Film – Dunkirk

Film – Dunkirk

On another day, I may not have seen this film. Had that been the case I would have missed out on one the most evocative and essential films of recent times.

Following on from The Viceroys House which made me want to learn more about partition in India, this is another historical drama. But the two could not be more different.

Most of us know about Dunkirk. I’ve even been there and bought the postcard, but nothing prepared me for this intense ride. The power of the film comes from the soundtrack and the emotion is experienced more through facial expressions than dialogue; there is little of that.

Dunkirk is directed in such a way that the feelings of both despair and hope are inescapable.

Every character depicted is equally anxious, from the civilians on the many boats of various sizes going over from England to rescue complete strangers to the commander who is wondering how he is going to get 400,000 soldiers out of this warzone.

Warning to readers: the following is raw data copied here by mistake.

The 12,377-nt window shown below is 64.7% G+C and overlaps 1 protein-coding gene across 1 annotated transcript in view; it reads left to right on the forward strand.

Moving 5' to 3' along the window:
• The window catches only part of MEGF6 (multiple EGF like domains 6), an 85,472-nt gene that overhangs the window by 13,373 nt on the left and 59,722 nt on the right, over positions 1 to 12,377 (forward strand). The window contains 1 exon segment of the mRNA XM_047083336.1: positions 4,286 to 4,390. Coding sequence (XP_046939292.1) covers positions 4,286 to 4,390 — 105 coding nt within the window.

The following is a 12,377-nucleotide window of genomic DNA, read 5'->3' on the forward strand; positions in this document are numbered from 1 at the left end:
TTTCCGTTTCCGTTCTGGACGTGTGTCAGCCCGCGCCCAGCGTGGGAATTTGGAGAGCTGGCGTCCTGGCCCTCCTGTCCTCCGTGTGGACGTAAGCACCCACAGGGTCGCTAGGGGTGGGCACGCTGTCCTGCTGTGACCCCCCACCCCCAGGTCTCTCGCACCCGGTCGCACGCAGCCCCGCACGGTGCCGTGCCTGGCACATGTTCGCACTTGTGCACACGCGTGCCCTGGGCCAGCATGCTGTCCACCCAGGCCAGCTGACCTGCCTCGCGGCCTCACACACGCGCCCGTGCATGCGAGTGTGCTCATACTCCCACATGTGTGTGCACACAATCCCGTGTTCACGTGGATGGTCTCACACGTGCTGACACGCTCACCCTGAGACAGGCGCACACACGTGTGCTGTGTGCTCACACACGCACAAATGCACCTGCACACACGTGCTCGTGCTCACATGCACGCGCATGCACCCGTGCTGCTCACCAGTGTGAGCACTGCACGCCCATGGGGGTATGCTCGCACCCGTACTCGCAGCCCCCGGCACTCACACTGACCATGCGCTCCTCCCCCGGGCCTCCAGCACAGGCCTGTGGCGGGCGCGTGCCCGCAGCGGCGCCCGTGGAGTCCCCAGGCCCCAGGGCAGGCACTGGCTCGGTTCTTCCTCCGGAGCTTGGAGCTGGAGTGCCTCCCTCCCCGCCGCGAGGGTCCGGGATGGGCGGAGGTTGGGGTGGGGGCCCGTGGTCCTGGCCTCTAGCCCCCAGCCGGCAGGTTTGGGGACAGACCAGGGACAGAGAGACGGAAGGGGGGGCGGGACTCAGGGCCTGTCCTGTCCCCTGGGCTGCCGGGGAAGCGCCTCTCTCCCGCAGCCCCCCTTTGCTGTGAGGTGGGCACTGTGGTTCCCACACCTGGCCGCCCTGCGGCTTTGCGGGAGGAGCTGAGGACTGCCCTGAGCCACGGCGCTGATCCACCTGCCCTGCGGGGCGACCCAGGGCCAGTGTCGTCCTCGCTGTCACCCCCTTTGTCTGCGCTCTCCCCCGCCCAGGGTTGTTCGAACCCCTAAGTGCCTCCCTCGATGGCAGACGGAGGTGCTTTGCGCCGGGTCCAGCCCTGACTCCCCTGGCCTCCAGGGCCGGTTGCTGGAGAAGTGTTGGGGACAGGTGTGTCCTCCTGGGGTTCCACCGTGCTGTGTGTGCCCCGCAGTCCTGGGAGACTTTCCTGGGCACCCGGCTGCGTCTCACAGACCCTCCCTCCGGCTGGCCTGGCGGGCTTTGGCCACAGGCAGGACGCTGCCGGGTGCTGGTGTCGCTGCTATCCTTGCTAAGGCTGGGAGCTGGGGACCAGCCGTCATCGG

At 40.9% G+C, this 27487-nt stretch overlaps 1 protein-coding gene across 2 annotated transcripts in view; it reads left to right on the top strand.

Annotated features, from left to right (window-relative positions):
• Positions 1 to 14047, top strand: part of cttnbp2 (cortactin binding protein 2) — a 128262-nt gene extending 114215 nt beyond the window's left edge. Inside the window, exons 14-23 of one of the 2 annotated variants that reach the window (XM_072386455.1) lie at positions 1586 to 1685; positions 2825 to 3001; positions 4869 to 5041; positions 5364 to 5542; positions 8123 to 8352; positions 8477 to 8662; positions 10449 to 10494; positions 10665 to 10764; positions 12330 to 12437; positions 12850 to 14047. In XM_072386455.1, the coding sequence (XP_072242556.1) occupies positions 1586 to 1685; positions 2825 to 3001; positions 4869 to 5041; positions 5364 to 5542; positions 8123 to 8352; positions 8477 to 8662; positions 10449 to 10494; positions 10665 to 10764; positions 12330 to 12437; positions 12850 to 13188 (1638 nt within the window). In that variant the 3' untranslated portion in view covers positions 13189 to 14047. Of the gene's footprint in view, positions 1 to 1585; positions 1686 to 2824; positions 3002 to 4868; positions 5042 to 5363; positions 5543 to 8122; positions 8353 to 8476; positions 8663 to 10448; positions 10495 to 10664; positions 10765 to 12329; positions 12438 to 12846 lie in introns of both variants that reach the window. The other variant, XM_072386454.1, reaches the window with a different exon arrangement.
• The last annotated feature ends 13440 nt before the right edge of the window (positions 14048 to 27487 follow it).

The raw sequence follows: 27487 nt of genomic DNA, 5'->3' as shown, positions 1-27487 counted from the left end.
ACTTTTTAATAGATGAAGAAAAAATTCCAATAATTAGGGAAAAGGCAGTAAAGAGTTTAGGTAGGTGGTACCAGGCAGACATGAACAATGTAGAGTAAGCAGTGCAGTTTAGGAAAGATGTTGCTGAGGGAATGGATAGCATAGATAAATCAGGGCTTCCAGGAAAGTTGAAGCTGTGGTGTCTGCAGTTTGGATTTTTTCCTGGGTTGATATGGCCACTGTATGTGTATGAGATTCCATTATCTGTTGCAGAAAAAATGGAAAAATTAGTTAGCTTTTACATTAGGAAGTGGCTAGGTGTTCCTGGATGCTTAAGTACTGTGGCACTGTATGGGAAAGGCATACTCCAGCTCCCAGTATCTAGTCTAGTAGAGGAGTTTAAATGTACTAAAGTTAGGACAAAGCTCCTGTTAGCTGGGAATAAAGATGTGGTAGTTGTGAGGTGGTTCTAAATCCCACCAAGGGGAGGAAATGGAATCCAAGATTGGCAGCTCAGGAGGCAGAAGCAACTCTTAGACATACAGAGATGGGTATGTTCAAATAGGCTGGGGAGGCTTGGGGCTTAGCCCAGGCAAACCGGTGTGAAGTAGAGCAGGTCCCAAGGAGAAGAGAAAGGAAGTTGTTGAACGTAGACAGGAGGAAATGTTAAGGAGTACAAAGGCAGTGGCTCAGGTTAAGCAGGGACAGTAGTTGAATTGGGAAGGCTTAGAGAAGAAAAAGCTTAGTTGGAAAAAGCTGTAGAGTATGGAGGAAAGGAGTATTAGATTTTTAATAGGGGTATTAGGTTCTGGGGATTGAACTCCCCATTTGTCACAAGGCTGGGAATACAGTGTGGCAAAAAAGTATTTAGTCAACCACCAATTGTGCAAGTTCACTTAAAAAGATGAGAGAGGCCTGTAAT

We follow soldiers as they get onto a ship only to see it blown up and they’re in the water. Then soldiers climb onto another vessel but to see that sink too. We are with them through every breath, each one proposing to be their last.

I felt I walked out of the cinema with a good idea of how these soldiers felt waiting at Dunkirk to come home, wondering if the next bomb that lands will prevent them from coming back alive.

We came out to the foyer where a military band was about to perform and they had a stand selling beautiful poppy items. The fact that all these people fought and died so we could live free lives was bought home once again, which a is a bit of comfort in today’s uncertain times.

9½/10

NB The film quotes 400,000 and the history books says just over 300,000 were British or French, the only two nations depicted in the film. I’m thinking the rest were from allies or the commonwealth empire countries.

 

 

 

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